Saif al-Adl, a former Egyptian army officer who later joined al-Qaida, has been revealed to now serve as the militant group’s ‘consensus’ leader.
The British news agency Reuters, referring to the United Nations report, said that al-Qaeda has not yet named Ayman al-Zawahiri’s successor. He was hit by a missile in Kabul last year by the US, which has been overseeing the organization since the 2011 killing of al-Qaeda founder Osama bin Laden.
Although a US intelligence official said in January that Ayman al-Zawahiri’s successor was not yet clear, a UN report assessed potential threats from the group.
“In talks between November and December, most member states took the position that Saif al-Adl was already acting as the ‘de facto and unopposed’ leader.”
The United States had set a price of one million dollars on his head.
Experts with knowledge of Al-Qaeda’s network say that after the death of Ayman al-Zawahiri, the organization was under pressure to choose a leader who could run the organization’s network and deadly operations.
Unlike his predecessor, Saif al-Adl’s case appears to be somewhat different as Ayman al-Zawahiri continued to release videos specifically threatening America.
Experts say Saif al-Adl continued to plan attacks in the background and helped make al-Qaeda the world’s most dangerous group.
Saif al-Adeel was indicted by the US judiciary for his role in the 1998 bombings of US embassies in Tanzania and Kenya. In these situations, 224 civilians were killed and more than five thousand were injured.
There are a few pictures of Saif al-Adl on the FBI’s ‘Most Wanted’ list, including a black and white photo.
It has been reported by American authorities that apart from the operations in Africa, Saif al-Adl was also involved in the murder of American journalist Daniel Pearl, who was killed in Pakistan in 2002.
The US State Department says Saif al-Adl is in Iran and the Rewards for Justice Program has announced a $10 million reward for information about him.
On his behalf, Saif al-Adl has been described as a member of Al-Qaeda’s leadership council and head of the military committee.
Information on the website of the Rewards for Justice Program states that after the bombings in Africa, former Egyptian Army Lt. Col. Saif al-Adl moved to southeastern Iran, where he remained under the protection of the country’s Revolutionary Guards.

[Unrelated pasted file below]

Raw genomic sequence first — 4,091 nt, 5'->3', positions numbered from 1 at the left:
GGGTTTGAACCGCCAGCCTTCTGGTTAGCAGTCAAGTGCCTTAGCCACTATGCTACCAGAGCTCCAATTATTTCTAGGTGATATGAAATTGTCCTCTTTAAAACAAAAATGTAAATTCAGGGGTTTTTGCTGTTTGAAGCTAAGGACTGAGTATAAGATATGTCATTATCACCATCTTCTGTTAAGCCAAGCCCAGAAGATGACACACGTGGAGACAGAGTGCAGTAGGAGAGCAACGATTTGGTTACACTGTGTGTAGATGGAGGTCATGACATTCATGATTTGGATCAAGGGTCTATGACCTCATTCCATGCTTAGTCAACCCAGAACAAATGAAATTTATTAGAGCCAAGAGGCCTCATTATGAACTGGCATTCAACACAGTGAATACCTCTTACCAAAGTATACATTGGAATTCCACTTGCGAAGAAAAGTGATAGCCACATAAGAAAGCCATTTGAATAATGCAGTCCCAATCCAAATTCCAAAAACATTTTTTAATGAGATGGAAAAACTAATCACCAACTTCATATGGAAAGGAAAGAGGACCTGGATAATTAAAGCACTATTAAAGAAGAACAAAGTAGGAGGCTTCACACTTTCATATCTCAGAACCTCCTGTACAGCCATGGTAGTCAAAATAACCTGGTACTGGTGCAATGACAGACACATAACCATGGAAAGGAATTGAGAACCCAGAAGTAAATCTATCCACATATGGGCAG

In 2003, Iran placed him and other al-Qaeda officials under house arrest and later released him and four others in exchange for an Iranian diplomat kidnapped in Yemen.
Iran’s Mission to the United Nations has denied Saif al-Adl’s presence in Iran through its official Twitter handle on Wednesday.
It is not true that the new leaders of al-Qaeda are in Iran. This misinformation can potentially hinder the fight against terrorism.
Ali Sufan, a former FBI special agent who tracked down al-Qaeda operatives, wrote of Saif al-Adl that his name means ‘sword of justice’. He is a smart person with a spot face and his real name is Muhammad Salahuddin Zidan.
Experts say that Saif al-Adl was arrested on suspicion even after the assassination of President Anwar al-Sadat in 1981. Anwar Sadat was assassinated during an army parade and it was being televised at that time.
Saif al-Adl is one of al-Qaeda’s oldest leaders and has been close to central command for decades.
Experts say he will be tasked with strategic guidance for franchises in the Middle East, Africa and Asia that are operating on their own.
In the 90s, Saif-ul-Adl established training camps for the organization in Sudan, Pakistan, and Afghanistan.
He played an important role in the attack on American helicopters in Mogadishu. 18 US soldiers were killed in this incident in 1993.
After that, the United States and United Nations peacekeeping forces started to withdraw from Somalia.
According to the FBI, Saif al-Adl is on the most wanted terrorist list and is accused of plotting to kill American citizens and attack buildings.
“He (Sif al-Adl) is a courageous, professional and brutal person,” says Yoram Sweitzer, a security researcher at Tel Aviv University.